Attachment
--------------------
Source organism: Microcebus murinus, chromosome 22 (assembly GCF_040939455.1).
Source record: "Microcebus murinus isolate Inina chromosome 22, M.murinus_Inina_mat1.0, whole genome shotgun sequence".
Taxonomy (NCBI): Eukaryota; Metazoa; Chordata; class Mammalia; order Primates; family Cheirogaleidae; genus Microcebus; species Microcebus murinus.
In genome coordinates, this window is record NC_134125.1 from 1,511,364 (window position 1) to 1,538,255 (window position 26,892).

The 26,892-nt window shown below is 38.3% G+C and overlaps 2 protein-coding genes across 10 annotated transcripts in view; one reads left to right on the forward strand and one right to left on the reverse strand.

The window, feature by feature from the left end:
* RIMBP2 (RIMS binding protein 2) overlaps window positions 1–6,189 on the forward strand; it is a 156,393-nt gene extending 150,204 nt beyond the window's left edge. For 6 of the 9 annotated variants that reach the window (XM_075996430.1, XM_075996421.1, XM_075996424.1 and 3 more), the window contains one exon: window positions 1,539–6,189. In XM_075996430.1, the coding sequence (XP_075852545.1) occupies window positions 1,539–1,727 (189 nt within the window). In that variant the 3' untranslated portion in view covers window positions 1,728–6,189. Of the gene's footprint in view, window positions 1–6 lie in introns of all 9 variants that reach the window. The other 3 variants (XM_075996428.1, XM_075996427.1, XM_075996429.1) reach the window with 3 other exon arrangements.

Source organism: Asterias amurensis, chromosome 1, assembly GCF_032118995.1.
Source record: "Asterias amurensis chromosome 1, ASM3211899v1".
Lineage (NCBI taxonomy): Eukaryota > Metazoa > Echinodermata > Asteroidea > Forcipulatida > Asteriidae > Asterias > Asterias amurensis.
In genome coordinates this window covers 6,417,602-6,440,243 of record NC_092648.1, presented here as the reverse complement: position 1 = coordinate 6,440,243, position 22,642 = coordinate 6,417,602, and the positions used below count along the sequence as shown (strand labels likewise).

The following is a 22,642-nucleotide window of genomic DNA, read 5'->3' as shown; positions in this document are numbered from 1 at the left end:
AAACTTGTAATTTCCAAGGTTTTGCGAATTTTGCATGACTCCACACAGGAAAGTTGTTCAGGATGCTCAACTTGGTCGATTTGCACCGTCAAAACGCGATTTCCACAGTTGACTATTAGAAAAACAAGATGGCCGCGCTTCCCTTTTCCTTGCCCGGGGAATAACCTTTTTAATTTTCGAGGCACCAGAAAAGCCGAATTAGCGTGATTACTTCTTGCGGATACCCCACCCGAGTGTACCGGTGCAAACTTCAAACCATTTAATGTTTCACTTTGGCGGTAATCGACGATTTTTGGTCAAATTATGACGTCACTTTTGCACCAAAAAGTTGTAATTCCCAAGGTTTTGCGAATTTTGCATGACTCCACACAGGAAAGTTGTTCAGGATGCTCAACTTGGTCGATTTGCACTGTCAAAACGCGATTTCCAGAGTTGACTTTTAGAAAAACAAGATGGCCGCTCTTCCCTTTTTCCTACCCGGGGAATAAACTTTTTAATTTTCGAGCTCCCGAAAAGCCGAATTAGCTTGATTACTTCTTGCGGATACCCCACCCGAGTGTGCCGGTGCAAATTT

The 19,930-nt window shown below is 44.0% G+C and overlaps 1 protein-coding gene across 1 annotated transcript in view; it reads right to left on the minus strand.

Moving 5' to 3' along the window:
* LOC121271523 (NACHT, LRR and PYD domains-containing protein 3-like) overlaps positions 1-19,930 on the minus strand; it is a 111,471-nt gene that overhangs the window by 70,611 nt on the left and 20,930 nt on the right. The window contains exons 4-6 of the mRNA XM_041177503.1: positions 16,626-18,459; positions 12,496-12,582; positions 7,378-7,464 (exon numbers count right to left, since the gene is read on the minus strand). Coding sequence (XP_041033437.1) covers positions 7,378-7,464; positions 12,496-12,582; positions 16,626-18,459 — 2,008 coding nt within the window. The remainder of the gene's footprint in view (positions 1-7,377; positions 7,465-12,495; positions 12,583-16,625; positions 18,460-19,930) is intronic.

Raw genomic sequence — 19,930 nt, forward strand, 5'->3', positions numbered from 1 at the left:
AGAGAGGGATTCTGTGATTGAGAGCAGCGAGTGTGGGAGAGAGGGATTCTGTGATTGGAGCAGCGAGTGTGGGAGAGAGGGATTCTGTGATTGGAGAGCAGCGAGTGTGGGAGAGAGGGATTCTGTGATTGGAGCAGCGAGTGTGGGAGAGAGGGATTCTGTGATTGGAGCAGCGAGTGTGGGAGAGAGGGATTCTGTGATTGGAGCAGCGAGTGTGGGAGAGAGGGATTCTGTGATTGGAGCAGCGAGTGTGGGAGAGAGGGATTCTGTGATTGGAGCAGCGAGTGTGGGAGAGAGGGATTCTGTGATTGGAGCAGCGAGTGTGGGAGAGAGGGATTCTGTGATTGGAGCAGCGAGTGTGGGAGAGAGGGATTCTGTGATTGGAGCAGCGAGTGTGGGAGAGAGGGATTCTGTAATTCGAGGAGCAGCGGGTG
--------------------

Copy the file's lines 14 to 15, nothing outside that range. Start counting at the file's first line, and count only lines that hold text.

The 19,930-nt window shown below is 44.0% G+C and overlaps 1 protein-coding gene across 1 annotated transcript in view; it reads right to left on the minus strand.

Moving 5' to 3' along the window: